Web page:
Our Entrepreneurs: Nick Gompertz

Meet #OurEntrepreneurs. Introducing Nick Gompertz a GP from Somerset.

Tell us a bit about yourself 

I have been a NHS doctor for 30 years, and GP for 21 years (19 as a GP partner) at Bruton Surgery in Somerset. Over the last 4 years I have been developing The EarSwitch in my spare time and incorporated the company in Dec 2019. However, I realised in 2021, after gaining the first National Institute for Research i4i grant, that I needed more time for EarSwitch Ltd and gradually reduced my GP sessions.

Name: Nick Gompertz, NHS Clinical Entrepreneur Cohort 6

Occupation: GP

I have been working 1 session a week with the Somerset Training Hub; trying to improve primary care by promoting a culture of innovation management; scoping/ identifying and scaling grass roots innovations across the NHS.

Why did you apply to the programme and what are you looking forward to? 

I had applied for a similar programme with the RCGP 4 years ago, but wasn’t confident that my very new invention was mature enough for the programme, and so applied with a rather nebulous innovation platform idea and didn’t get selected. Four years on, with proven concept, traction and grant funding, I felt it was a great time to tap into the networking benefits and advice of CEP.

I now understand the saying about “finding your tribe”. The programme attracts people who are of similar mind set; restless thinkers who are constantly trying to find a new or better way to do something. Everyone seems to be driven by having a positive impact, rather than simply to start a business. It also attracts people from a wide range of experience and professions who can help each other with mutual advice, networking and support.

I look forward to the camaraderie and also the advice and inevitable opportunities that the networking and mentoring will provide.

Tell us about your innovation  

The EarSwitch is a new way for people in the same situation as the late Professor Stephen Hawking, to communicate more easily and longer. This will provide communication options despite worsening or severe neuro-disabilities (such as MND/ALS, locked-in-syndrome due to brainstem stroke, and severe cerebral palsy).

The EarSwitch is an earphone with sensors that detect voluntary control of a muscle in the middle ear that moves the ear-drum. The sensor detects the ear-drum movement, and acts as a switch, just as Prof Hawking controlled an on-screen “scanning” keyboard with a switch on his glasses, The EarSwitch can be used to type on a keyboard, control augmented reality headset, control assistive robots and provide a faster interface for eye-tracking. We have demonstrated all these benefits just from an earphone in your ear.

The idea was born 30 years ago as a medical student witnessing people with MND losing their ability to communicate and wondering if there was a way to connect the ear-muscle control to a communication device.

Over 25 years later I was inspired to try again, watching a children’s TV documentary with my family, about an amazing 13-year-old boy with severe cerebral palsy who had written a book with his eyes, just by looking at letters stuck to a board. He was non -verbal and his mother and carer wrote down his letters one at a time. I felt that there had to be a better way…. and by then you could buy digital otoscopes that plugged into your PC…. so I had one delivered the next day.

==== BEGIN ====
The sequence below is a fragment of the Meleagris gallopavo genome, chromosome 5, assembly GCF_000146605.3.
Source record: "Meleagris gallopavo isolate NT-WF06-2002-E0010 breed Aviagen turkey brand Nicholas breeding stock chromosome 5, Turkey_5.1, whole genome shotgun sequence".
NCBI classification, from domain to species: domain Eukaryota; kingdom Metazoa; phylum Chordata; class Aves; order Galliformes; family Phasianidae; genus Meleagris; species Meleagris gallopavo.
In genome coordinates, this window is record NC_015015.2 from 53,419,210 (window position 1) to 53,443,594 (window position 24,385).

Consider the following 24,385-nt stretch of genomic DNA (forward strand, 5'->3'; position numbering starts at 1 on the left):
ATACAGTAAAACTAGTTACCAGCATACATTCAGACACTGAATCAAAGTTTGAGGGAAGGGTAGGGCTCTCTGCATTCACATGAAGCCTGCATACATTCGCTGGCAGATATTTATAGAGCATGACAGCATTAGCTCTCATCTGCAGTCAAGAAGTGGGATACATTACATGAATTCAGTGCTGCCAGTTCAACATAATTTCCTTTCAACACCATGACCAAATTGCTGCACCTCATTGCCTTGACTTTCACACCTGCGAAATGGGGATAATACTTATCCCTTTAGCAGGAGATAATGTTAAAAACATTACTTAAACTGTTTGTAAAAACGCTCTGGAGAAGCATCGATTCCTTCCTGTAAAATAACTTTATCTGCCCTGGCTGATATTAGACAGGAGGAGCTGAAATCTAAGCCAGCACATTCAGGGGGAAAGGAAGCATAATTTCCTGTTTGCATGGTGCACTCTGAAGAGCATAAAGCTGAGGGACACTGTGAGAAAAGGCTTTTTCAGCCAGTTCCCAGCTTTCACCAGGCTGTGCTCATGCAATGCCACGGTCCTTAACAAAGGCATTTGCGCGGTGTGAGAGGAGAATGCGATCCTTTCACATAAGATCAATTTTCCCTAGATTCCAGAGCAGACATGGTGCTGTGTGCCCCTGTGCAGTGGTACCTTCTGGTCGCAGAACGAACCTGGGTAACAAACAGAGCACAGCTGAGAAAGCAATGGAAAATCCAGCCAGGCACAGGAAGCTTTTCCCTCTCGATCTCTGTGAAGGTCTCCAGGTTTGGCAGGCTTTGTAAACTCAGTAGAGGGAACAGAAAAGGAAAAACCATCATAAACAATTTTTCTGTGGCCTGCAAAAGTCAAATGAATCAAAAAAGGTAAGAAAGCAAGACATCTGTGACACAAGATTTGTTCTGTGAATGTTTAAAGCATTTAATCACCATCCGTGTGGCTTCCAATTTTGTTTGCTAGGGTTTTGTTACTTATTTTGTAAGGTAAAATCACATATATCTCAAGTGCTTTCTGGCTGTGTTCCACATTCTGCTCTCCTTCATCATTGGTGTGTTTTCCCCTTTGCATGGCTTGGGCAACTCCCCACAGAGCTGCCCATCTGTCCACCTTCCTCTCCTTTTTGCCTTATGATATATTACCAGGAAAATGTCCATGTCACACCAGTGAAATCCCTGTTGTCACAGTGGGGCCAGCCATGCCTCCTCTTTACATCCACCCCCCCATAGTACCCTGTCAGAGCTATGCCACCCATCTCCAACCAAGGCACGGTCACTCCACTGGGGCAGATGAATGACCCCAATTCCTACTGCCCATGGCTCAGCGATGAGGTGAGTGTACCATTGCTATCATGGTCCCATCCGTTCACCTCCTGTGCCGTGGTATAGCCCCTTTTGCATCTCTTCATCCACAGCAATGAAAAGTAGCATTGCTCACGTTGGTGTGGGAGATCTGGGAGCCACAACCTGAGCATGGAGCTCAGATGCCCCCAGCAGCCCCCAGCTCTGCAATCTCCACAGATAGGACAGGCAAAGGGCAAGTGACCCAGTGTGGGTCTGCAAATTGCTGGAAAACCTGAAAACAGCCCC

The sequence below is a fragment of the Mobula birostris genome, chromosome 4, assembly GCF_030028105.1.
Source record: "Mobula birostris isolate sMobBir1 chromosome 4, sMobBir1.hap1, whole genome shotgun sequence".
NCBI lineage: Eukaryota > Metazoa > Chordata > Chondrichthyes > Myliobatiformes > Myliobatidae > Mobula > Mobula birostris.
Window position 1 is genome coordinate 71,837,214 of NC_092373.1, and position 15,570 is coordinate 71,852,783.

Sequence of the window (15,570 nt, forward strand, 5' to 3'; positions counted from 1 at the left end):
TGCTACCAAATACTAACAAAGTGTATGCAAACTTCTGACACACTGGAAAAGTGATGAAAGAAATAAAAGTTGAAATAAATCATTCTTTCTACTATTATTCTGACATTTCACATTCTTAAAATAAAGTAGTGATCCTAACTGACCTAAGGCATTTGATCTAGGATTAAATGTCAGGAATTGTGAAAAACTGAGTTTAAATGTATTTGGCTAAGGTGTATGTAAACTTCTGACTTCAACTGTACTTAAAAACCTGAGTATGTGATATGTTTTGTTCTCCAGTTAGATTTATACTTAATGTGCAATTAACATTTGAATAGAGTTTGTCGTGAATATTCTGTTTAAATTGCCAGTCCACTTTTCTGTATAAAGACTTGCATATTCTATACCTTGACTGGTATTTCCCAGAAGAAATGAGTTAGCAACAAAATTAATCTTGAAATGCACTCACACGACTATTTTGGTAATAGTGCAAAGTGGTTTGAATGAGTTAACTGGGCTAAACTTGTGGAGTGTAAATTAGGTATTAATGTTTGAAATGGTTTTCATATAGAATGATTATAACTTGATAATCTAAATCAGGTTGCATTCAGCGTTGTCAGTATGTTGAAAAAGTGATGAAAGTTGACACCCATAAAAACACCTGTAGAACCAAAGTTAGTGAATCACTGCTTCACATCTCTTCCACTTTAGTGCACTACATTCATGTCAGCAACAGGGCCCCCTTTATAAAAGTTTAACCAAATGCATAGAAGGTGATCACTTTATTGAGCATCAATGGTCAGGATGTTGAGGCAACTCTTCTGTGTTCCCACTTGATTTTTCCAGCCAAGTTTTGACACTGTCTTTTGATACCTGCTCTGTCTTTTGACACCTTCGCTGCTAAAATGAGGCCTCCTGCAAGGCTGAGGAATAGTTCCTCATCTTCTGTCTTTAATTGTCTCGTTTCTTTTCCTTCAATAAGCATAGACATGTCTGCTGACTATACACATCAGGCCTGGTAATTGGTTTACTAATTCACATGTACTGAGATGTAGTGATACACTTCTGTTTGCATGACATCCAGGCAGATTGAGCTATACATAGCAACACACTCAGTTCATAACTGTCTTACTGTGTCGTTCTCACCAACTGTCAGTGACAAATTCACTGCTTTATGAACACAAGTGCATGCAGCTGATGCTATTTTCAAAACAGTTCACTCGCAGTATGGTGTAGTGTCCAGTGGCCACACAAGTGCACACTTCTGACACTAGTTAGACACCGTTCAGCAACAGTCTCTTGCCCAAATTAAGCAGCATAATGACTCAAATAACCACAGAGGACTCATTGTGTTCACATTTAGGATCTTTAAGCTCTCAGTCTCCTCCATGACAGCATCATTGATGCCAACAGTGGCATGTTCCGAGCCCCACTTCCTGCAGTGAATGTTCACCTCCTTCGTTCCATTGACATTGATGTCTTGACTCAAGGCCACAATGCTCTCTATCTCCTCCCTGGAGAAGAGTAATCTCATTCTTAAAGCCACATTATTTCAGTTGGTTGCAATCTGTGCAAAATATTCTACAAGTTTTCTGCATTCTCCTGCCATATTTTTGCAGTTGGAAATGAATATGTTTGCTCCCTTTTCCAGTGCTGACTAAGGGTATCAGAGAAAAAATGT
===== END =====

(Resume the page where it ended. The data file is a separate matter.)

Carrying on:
When I looked in my ear I saw that when I contracted this muscle my eardrum moved. Within 6 months I had proven that we could type on a keyboard with just our ears.

Communication is one of the most important of human needs. To have MND, and not be able to communicate with your loved ones, and not be able to determine one’s own care decisions is hard to imagine. If we can improve this, and also give a voice to some people who have never had eg with cerebral palsy, then we have addressed a massive need for a small number of very disadvantaged individuals.

What motivates you? 

The whole reason to start this journey, was to help one person communicate. If I manage to do that then the journey has been worthwhile. However, in those first few months I realised that I had stumbled across an interface that would be useful for all; handsfree control of your phone/ head cam …. and in fact any electronic device.

Although commercial success would clearly be good for me, the “virtuous circle” described by a colleague, was that licensing this to the big tech smart earphone manufacturers would mean that people with assistive communication and living needs would have assistive tech incorporated in their next smart earphone; gaining from the technical expertise and miniaturising of a big tech company, and without the price of bespoke assistive tech devices that are produced in low volume.

I now have the bug for innovation; with multiple spin out applications (and patents granted and pending) including for biometrics and more sophisticated control from earphones…. and also the bug for business and entrepreneurship.

I also wish to continue to help my colleagues in general practice by helping spread grass roots innovations, that help day to day workload and patient care, that currently are not shared as people are too busy to be intrapreneurs.

How can we find out more?

To find out more connect with me on LinkedIn, Twitter or visit the website www.earswitch.co.uk


Published by Lucy Dentice

Deputy Programme Manager for the NHS Clinical Entrepreneur Programme.